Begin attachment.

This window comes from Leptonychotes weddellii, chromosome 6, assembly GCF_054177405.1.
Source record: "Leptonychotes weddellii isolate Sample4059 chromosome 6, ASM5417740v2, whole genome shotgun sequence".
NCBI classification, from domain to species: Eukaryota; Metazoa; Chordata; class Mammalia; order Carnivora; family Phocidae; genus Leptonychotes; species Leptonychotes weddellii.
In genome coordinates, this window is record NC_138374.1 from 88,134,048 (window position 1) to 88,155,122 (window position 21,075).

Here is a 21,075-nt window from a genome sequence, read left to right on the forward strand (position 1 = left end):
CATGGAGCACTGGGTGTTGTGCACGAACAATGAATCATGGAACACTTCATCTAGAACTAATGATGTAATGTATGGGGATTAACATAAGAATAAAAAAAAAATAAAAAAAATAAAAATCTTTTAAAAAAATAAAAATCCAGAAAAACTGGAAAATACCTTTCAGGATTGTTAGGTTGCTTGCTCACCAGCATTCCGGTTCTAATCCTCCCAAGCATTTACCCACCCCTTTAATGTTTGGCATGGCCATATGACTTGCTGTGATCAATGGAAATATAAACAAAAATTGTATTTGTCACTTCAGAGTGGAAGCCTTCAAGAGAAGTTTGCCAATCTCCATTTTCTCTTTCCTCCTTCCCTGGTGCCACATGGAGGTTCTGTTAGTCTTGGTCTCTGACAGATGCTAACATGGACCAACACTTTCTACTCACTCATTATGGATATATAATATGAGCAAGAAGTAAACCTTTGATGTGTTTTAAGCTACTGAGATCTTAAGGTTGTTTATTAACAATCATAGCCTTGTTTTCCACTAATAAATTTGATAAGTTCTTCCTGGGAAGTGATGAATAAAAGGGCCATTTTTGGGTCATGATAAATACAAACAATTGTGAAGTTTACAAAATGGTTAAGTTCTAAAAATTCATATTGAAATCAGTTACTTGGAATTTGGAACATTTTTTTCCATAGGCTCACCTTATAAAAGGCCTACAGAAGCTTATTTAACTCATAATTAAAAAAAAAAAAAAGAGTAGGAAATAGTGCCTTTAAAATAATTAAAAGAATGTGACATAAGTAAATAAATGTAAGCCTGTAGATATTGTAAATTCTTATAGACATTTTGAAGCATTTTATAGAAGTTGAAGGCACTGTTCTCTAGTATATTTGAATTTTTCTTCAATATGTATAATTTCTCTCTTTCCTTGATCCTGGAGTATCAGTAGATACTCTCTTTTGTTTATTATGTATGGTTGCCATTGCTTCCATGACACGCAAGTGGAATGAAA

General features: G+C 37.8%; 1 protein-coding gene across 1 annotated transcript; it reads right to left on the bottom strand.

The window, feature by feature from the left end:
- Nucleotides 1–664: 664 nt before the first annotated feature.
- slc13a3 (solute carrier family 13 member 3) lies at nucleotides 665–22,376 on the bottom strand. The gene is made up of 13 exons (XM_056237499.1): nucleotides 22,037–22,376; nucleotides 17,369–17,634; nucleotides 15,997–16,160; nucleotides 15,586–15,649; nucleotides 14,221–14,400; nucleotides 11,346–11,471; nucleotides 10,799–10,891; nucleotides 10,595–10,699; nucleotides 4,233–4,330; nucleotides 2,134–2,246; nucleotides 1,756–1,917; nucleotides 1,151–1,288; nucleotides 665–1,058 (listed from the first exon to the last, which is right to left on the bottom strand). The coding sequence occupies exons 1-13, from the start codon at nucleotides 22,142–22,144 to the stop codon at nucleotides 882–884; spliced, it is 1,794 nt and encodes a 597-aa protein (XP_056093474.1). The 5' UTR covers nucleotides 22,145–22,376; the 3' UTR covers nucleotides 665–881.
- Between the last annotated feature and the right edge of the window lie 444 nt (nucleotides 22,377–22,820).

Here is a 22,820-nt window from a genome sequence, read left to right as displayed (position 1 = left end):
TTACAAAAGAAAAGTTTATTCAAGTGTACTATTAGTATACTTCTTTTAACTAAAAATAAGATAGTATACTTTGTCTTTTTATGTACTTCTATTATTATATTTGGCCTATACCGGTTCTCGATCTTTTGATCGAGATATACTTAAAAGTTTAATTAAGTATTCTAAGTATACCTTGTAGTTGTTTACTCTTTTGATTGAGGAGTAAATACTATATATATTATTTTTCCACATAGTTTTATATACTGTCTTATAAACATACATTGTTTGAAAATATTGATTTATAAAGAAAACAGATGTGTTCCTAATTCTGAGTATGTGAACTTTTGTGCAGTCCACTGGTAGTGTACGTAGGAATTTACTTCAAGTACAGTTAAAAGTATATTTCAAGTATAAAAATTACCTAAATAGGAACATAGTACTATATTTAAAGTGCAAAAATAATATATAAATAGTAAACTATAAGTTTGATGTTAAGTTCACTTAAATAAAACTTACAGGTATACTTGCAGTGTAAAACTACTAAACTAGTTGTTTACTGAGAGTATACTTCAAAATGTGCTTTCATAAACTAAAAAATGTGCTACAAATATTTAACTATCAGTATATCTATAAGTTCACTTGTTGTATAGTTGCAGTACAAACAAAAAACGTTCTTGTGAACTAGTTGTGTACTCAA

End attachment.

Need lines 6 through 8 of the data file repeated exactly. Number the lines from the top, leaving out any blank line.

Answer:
CATGGAGCACTGGGTGTTGTGCACGAACAATGAATCATGGAACACTTCATCTAGAACTAATGATGTAATGTATGGGGATTAACATAAGAATAAAAAAAAAATAAAAAAAATAAAAATCTTTTAAAAAAATAAAAATCCAGAAAAACTGGAAAATACCTTTCAGGATTGTTAGGTTGCTTGCTCACCAGCATTCCGGTTCTAATCCTCCCAAGCATTTACCCACCCCTTTAATGTTTGGCATGGCCATATGACTTGCTGTGATCAATGGAAATATAAACAAAAATTGTATTTGTCACTTCAGAGTGGAAGCCTTCAAGAGAAGTTTGCCAATCTCCATTTTCTCTTTCCTCCTTCCCTGGTGCCACATGGAGGTTCTGTTAGTCTTGGTCTCTGACAGATGCTAACATGGACCAACACTTTCTACTCACTCATTATGGATATATAATATGAGCAAGAAGTAAACCTTTGATGTGTTTTAAGCTACTGAGATCTTAAGGTTGTTTATTAACAATCATAGCCTTGTTTTCCACTAATAAATTTGATAAGTTCTTCCTGGGAAGTGATGAATAAAAGGGCCATTTTTGGGTCATGATAAATACAAACAATTGTGAAGTTTACAAAATGGTTAAGTTCTAAAAATTCATATTGAAATCAGTTACTTGGAATTTGGAACATTTTTTTCCATAGGCTCACCTTATAAAAGGCCTACAGAAGCTTATTTAACTCATAATTAAAAAAAAAAAAAAGAGTAGGAAATAGTGCCTTTAAAATAATTAAAAGAATGTGACATAAGTAAATAAATGTAAGCCTGTAGATATTGTAAATTCTTATAGACATTTTGAAGCATTTTATAGAAGTTGAAGGCACTGTTCTCTAGTATATTTGAATTTTTCTTCAATATGTATAATTTCTCTCTTTCCTTGATCCTGGAGTATCAGTAGATACTCTCTTTTGTTTATTATGTATGGTTGCCATTGCTTCCATGACACGCAAGTGGAATGAAA

General features: G+C 37.8%; 1 protein-coding gene across 1 annotated transcript; it reads right to left on the bottom strand.

The window, feature by feature from the left end: